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Holy Week and the EoC

An experience of one of our leading enterpreneur from the USA

by John Mundell

Marta_Fran_and_John_RidI wanted to take this moment to wish everyone a blessed and special Holy Week, filled with opportunities to reflect on our lives as Christians, but also on our work in the world of business and economics. For me, this week marks all that makes us who we are in the EoC:  the institution of the Eucharist/Communion, Jesus Crucified and Forsaken (“My God, my God….”), and the Resurrection. Our experience of living this business lifestyle of communion gives us the chance to follow Jesus’ path in an exceptional way:  together!   With His presence in our midst and with our decision to become ‘one’, we understand the costs, but also the fruits of this communion.   

These last two weeks, I have had a clear reminder within my own company of the suffering and loss we often  embrace and say our ‘yes’ to in this adventure of the EoC:  two of my employees turned in their resignations and will be leaving the company.  In both cases, it will ultimately end up being good for the company and good for these employees, but there is always a certain degree of sadness and a sense of failure when this kind of thing happens.  We often ask ourselves:  “Why did this happen? Is there anything we could have done to prevent it?  What change in our management style or company atmosphere could be improved to make us more of an EoC business?” 

A personal examination of conscience is always in order, at least for me.  It often helps me to see with new eyes possible causes, if there are any, and improvements to consider: Did we make an initial good hiring decision, and find someone who likely would find the work fulfilling? Did we provide opportunities for professional growth? Did we establish strong relationships with the employee? Was the employee given the chance to make a contribution in the company? Mundell_2011_rid

Sometimes, though, after asking ourselves a number of these questions, we do not find a clear answer, and can simply only conclude:  yes, it is a good time for the person to leave (or to be let go).

I remember thinking, naively, when I first started the company that if we built the right kind of EoC company, there would certainly never be any turnover of employees.  I mean, who would want to leave such a great company, right?   And, to make matters worse, going through the first 6 years of the business without the loss of an employee convinced me that this conclusion must be true!  In fact, I think I was a little proud of a ‘zero employee turnover’, thinking I somehow caused it to happen with my great EoC leadership (and loving) abilities!  Then, after we had our first turnover, reality set in.  I realized that I had become ‘attached’ to the idea, and ‘attached’ to my employees for selfish kinds of reasons.   After all, it felt good to have everything go so well in a company, and to have people around you really enjoy their working environment and each other.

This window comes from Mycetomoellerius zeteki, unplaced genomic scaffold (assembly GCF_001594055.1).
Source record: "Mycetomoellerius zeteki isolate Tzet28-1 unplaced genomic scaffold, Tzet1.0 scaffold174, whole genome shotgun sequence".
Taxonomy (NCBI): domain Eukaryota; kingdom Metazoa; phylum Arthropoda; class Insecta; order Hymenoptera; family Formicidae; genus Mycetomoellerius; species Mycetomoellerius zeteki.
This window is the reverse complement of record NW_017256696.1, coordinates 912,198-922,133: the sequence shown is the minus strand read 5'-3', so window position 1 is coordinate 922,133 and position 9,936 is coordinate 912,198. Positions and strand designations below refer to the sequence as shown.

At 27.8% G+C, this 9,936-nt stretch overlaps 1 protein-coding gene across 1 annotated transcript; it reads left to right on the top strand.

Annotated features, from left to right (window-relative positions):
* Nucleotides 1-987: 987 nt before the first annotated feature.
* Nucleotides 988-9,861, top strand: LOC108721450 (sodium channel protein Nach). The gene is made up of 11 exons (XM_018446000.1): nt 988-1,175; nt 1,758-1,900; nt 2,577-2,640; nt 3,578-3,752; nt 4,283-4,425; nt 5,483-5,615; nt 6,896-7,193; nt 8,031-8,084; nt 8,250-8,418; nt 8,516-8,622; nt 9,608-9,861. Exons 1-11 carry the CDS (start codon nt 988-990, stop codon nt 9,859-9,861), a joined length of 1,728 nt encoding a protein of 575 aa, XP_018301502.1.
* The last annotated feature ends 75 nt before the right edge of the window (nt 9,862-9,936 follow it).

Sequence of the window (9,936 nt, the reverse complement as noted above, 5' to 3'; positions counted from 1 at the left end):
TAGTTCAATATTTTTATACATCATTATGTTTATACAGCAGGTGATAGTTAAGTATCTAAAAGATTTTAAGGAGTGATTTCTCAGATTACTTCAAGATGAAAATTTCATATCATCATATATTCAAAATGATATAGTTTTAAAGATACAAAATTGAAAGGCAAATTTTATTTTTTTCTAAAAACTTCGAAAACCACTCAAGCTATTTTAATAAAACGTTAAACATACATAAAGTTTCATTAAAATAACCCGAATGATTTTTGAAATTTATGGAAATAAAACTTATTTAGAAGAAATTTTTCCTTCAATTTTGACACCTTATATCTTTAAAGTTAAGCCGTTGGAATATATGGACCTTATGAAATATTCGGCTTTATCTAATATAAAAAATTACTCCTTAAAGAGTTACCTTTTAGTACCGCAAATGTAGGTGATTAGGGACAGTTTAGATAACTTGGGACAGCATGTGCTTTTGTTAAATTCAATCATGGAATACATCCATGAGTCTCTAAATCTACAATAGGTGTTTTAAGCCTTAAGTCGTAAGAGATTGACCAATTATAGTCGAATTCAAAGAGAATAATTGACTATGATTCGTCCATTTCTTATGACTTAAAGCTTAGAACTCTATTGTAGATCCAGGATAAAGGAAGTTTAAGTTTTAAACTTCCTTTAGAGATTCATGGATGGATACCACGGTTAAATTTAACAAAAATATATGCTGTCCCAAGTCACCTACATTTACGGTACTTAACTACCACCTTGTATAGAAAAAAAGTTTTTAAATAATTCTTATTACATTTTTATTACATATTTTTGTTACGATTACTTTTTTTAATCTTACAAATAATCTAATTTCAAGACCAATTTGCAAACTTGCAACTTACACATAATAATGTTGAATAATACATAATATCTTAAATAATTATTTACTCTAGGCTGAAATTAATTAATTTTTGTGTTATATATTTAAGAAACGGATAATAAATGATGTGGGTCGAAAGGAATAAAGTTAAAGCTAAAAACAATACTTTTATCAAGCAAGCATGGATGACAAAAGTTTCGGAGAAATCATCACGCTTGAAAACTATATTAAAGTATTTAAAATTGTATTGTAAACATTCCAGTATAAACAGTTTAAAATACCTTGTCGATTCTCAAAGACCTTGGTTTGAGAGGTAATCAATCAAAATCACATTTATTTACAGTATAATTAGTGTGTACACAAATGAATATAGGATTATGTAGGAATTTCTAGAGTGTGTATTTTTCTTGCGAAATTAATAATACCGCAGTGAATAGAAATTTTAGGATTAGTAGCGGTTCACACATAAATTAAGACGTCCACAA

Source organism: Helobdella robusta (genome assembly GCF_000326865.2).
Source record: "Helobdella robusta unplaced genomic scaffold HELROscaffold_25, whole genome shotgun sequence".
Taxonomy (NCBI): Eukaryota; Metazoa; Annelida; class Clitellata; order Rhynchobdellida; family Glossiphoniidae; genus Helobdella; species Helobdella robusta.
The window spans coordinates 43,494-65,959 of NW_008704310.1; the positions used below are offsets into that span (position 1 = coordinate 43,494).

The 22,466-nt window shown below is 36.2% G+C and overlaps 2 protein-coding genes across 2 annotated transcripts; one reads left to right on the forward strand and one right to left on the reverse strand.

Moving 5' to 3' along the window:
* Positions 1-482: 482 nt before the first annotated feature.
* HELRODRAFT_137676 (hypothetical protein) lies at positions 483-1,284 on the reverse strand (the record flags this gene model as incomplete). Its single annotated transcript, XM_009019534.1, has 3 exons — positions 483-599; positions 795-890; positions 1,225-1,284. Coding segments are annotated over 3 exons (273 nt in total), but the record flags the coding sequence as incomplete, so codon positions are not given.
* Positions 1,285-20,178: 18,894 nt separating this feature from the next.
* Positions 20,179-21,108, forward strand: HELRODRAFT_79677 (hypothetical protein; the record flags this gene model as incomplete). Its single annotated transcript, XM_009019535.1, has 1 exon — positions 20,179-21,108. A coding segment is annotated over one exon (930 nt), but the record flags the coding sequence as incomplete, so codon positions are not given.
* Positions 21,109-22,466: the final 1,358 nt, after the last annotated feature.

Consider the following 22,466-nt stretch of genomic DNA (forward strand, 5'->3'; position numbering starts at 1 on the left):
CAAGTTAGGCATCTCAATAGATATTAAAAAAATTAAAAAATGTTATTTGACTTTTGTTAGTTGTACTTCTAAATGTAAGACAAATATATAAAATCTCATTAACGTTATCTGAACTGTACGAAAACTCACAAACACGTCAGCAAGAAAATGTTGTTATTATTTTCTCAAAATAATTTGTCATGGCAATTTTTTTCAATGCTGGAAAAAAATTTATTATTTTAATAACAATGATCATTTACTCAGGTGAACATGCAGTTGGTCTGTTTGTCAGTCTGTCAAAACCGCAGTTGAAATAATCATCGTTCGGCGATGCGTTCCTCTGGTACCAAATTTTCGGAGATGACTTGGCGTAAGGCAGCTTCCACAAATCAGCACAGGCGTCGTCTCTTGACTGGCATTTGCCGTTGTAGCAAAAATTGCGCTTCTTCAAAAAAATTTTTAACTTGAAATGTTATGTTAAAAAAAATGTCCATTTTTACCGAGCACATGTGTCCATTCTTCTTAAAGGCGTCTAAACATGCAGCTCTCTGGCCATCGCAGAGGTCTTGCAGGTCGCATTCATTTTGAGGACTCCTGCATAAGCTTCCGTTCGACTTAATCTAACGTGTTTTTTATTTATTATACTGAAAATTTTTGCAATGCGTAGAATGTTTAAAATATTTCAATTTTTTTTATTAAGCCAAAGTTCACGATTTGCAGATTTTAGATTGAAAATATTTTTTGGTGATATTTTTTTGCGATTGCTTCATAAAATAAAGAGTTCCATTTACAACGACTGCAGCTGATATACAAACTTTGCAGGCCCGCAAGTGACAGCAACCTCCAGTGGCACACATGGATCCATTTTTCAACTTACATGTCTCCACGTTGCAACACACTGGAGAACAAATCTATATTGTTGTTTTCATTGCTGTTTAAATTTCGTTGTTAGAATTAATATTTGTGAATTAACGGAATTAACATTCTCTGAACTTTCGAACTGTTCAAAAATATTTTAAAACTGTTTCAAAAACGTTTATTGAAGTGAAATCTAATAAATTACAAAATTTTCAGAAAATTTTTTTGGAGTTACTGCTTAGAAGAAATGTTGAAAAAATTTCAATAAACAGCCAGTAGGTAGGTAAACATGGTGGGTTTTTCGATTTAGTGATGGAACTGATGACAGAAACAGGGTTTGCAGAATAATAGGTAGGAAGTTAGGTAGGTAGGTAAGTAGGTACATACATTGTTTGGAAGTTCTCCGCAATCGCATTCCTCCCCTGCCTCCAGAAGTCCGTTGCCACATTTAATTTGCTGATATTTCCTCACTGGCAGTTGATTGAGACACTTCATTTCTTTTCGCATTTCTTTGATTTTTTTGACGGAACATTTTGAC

I’ve since come to understood that all we are called as entrepreneurs in the EoC  to do is to love those God puts next to us in each moment, and to ‘try’ to build the best EoC company that we can.  That’s really it.   Each person’s destiny and life ‘journey’ , although it may include coming to work at our company, may also include leaving it at some point for other ‘reasons’ and other ‘seasons’ in their lives.    

Mundell_2011_internship01_ridDuring our ‘going away’ celebration party this week for one of the two employees, I began to share with everyone how much I would personally miss not having her here, but also wishing her only the very best in her next position.  Julie (my wife) and I then made several jokes and personal comments that made it clear how well we knew this ‘unique’ employee.   When it was her time to speak, she began to cry, and tell everyone how much we all meant to her, and how she came to think of us as a ‘family’, despite needing to leave.  She recounted how we had all supported her during the illnesss and death of both her father and her dog, two of the closest people/things in her life.   It was a touching moment, with tears flowing from all corners of the room;  it reminded me that perhaps the most important thing we have to offer the business world, is a chance for others to ‘breathe in’ our atmosphere when they are with us, and then take it with them when they leave, and spread it to others.  Wow, what a thought!

With this ‘aha’ realization and ‘special moment’ this Holy Week, the ‘hurt’ in my heart as I embraced this ‘loss’ was suddenly transformed into pure joy, and a resurrection.

Happy Easter to all of you from someone who was given an early ‘peek’ at the empty tomb!

J. Mundell, Indianapolis, U.S.A.



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